Putin oversaw the Kremlin’s relations with the regional governments that were once under Soviet control. The ex-KGB officer then made his way into the arm of the former KGB, the Federal Security, where he became its head and then led President Yeltsin’s Security Council. In August 1999, after dismissing Prime Minister Sergei Stepashin and his cabinet, Boris Yeltsin promoted Putin as Russia’s new prime minister.

The ex-KGB lieutenant colonel went from no recognition to leading the Russian government. In December 1999, facing internal division in Russian leadership, anger from the Russian public, and engaging in enormous embezzlement of treasury funds, Boris Yeltsin officially resigned as president, appointing him as his new prime minister.

After being appointed as acting prime minister by former Russian Federation President Yeltsin, Putin became president of Russia in August of 1999.

During his first terms as president, Putin renewed a bombing campaign against Chechen rebels who were Muslim fighters that that been fighting for their country’s independence after the Soviet Union fell in 1991. Russian forces under Putin’s command took control of Chechnya and in March of 2000, Putin emerged victorious and installed a Kremlin-friendly leader who pledged loyalty to Russia.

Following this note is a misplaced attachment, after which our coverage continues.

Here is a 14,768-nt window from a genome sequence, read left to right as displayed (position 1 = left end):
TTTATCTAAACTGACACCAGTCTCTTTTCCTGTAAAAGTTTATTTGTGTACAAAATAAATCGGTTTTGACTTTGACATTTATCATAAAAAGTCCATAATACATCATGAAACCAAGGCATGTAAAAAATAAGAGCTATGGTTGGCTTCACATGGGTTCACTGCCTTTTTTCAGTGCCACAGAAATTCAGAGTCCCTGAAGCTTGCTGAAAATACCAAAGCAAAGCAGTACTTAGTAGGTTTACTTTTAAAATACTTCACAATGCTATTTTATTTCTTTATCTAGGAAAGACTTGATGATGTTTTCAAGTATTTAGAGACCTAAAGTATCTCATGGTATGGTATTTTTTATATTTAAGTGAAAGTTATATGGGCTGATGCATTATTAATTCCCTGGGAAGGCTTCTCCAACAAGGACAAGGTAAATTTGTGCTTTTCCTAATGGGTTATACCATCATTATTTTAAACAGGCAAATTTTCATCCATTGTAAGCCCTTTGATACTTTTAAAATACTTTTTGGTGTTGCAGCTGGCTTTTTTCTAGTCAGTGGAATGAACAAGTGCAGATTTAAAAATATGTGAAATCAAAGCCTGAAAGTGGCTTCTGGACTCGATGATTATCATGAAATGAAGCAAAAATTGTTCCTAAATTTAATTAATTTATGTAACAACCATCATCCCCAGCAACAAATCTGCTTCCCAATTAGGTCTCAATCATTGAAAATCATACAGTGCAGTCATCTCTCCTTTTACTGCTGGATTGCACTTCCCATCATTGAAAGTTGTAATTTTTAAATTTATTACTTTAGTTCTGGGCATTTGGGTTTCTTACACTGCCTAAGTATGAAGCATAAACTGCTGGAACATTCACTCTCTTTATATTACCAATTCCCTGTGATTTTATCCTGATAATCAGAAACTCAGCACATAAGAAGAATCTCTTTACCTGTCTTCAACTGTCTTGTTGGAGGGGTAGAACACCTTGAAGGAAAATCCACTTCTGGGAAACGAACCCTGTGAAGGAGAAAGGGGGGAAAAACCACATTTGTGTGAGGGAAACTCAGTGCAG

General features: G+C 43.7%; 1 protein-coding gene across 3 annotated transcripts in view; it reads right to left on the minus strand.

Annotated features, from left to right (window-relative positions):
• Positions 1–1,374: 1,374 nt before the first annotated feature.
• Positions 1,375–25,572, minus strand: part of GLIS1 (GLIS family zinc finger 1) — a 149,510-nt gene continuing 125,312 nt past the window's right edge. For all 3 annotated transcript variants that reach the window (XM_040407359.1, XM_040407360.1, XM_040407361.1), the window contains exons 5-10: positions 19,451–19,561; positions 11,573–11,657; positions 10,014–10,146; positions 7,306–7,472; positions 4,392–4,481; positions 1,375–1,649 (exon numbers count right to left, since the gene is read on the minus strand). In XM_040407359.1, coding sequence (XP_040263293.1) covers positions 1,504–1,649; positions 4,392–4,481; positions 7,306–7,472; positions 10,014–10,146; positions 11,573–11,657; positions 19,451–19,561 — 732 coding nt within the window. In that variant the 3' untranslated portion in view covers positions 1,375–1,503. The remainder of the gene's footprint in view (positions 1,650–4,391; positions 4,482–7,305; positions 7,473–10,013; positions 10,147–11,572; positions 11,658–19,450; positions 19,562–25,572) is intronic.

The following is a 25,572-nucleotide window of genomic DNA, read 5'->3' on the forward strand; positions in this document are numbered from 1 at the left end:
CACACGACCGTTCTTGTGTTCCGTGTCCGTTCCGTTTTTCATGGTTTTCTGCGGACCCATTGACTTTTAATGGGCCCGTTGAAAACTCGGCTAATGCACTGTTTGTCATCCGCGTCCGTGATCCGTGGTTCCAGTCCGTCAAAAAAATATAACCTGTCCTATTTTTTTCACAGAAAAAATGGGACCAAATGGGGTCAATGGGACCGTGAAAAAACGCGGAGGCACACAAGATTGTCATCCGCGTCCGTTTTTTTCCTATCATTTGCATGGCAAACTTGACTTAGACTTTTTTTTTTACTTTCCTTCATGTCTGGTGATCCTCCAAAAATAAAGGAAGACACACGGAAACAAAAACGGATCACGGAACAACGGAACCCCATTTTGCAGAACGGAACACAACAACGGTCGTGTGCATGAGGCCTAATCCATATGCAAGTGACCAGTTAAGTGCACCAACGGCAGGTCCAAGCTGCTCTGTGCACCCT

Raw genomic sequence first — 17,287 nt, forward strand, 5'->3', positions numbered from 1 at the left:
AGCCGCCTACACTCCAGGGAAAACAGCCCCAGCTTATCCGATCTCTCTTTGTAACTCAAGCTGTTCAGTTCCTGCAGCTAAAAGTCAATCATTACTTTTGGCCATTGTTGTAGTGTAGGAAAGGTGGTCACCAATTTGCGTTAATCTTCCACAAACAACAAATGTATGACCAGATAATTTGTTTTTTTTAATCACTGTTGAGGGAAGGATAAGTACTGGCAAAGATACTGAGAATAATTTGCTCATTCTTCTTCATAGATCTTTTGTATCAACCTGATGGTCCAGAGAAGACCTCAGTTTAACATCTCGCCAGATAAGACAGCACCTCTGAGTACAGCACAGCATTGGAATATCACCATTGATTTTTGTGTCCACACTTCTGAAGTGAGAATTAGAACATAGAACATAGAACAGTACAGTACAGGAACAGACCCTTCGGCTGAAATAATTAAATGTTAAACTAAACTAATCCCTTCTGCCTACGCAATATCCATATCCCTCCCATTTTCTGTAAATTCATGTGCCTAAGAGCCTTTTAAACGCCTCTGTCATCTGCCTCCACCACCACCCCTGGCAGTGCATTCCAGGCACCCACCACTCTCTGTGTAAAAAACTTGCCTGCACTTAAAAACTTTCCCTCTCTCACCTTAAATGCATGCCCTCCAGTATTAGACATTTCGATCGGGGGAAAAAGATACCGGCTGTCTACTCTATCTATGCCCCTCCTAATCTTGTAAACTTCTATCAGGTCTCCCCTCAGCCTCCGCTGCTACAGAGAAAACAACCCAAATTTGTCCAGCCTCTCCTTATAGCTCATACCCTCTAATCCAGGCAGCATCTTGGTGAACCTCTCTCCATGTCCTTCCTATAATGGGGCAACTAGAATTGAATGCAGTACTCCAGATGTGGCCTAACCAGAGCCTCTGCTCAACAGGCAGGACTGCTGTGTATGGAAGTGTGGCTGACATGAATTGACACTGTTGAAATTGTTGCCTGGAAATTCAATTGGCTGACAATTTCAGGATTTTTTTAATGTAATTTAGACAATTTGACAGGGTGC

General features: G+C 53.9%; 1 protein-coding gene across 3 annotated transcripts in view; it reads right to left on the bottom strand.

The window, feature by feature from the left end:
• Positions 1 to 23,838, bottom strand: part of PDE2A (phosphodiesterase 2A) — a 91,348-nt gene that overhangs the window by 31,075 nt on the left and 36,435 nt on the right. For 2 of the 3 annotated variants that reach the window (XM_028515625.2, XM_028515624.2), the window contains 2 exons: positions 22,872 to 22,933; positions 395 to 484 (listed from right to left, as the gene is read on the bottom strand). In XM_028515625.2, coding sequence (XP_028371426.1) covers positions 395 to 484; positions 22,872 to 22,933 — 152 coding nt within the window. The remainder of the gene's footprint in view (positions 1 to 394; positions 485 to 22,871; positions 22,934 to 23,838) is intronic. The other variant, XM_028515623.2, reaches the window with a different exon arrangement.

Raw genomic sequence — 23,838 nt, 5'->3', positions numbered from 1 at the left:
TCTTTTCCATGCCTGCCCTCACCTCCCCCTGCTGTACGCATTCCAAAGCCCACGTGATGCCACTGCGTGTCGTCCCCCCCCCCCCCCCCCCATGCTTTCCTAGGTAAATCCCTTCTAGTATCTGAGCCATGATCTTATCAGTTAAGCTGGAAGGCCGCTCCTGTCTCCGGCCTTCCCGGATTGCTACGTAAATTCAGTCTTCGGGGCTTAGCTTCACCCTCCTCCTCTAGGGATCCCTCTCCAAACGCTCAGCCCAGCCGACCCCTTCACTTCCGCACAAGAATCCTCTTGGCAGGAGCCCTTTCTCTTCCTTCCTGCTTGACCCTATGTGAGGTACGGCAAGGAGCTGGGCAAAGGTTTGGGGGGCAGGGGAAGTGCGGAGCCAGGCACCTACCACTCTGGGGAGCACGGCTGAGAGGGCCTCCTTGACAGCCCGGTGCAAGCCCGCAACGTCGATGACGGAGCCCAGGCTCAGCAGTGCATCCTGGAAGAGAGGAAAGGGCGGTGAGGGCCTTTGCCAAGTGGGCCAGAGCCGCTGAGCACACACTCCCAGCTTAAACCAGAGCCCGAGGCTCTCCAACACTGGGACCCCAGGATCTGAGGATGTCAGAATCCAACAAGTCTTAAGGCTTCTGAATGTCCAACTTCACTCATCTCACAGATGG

Because of the Russian government’s new policy on term limits, Putin left the presidency in 2008 but not before invading the country of Georgia, which unlike the current invasion of Ukraine, ended in a matter of days with Russia occupying Crimea and large swaths of the Donbas region in Eastern Ukraine. After Putin left office, his protege Dmitry Medvedev became President while his boss served as prime minister in 2012 until the ex-KGB official was reelected as Russia’s President.

Since 2012, Putin has become more aggressive domestically and internationally. His win at that time sparked uprisings over allegations of voting irregularities and jailing of opposition leaders. Putin consolidated control of Russia’s economy, military, religion, media, and other aspects of life just like the Communist government did when it first took power. Once Putin took Chechnya and Georgia, he set his eye on the Middle East by opening friendly relations with the Islamic Republic of Iran, Syria, the Communist Chinese government, and North Korea.

While Russia does not have another wall in Eastern Germany, Putin continued to engage in foreign influence by supporting pro-Russian political parties and candidates in Belarus, Ukraine, and other eastern European countries. Even though he had success in Belarus, his efforts in Ukraine failed because of the massive protests Viktor Yanukovych, a Putin ally who fled to Russia after he was ousted.

With most of the surrounding countries either under his direct or indirect control, Putin continuously sought to take over Ukraine and bring it back under his grip like it was during the Soviet Era.